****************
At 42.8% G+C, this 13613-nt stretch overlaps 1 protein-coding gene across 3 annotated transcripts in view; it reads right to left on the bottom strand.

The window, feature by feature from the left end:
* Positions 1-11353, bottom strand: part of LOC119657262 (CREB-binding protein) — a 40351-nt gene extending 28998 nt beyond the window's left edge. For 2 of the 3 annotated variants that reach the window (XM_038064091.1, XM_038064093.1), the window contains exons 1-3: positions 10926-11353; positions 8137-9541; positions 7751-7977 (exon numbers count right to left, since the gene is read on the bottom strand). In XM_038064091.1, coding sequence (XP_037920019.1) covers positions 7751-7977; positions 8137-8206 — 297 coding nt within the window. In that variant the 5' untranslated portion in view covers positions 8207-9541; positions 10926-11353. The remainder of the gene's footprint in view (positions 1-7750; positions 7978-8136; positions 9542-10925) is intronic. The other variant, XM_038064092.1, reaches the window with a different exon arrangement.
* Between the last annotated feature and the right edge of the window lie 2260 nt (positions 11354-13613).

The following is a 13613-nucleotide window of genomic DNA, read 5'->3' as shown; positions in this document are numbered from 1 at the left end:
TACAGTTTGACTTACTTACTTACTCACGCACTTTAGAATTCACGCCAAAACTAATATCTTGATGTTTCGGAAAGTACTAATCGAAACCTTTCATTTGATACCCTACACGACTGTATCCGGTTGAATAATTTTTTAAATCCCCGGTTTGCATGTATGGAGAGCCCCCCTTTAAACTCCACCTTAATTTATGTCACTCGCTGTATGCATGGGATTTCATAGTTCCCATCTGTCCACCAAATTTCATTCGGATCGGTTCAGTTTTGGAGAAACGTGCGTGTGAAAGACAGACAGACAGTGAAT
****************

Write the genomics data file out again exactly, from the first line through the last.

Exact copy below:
At 42.8% G+C, this 13613-nt stretch overlaps 1 protein-coding gene across 3 annotated transcripts in view; it reads right to left on the bottom strand.

The window, feature by feature from the left end:
* Positions 1-11353, bottom strand: part of LOC119657262 (CREB-binding protein) — a 40351-nt gene extending 28998 nt beyond the window's left edge. For 2 of the 3 annotated variants that reach the window (XM_038064091.1, XM_038064093.1), the window contains exons 1-3: positions 10926-11353; positions 8137-9541; positions 7751-7977 (exon numbers count right to left, since the gene is read on the bottom strand). In XM_038064091.1, coding sequence (XP_037920019.1) covers positions 7751-7977; positions 8137-8206 — 297 coding nt within the window. In that variant the 5' untranslated portion in view covers positions 8207-9541; positions 10926-11353. The remainder of the gene's footprint in view (positions 1-7750; positions 7978-8136; positions 9542-10925) is intronic. The other variant, XM_038064092.1, reaches the window with a different exon arrangement.
* Between the last annotated feature and the right edge of the window lie 2260 nt (positions 11354-13613).

The following is a 13613-nucleotide window of genomic DNA, read 5'->3' as shown; positions in this document are numbered from 1 at the left end:
TACAGTTTGACTTACTTACTTACTCACGCACTTTAGAATTCACGCCAAAACTAATATCTTGATGTTTCGGAAAGTACTAATCGAAACCTTTCATTTGATACCCTACACGACTGTATCCGGTTGAATAATTTTTTAAATCCCCGGTTTGCATGTATGGAGAGCCCCCCTTTAAACTCCACCTTAATTTATGTCACTCGCTGTATGCATGGGATTTCATAGTTCCCATCTGTCCACCAAATTTCATTCGGATCGGTTCAGTTTTGGAGAAACGTGCGTGTGAAAGACAGACAGACAGTGAAT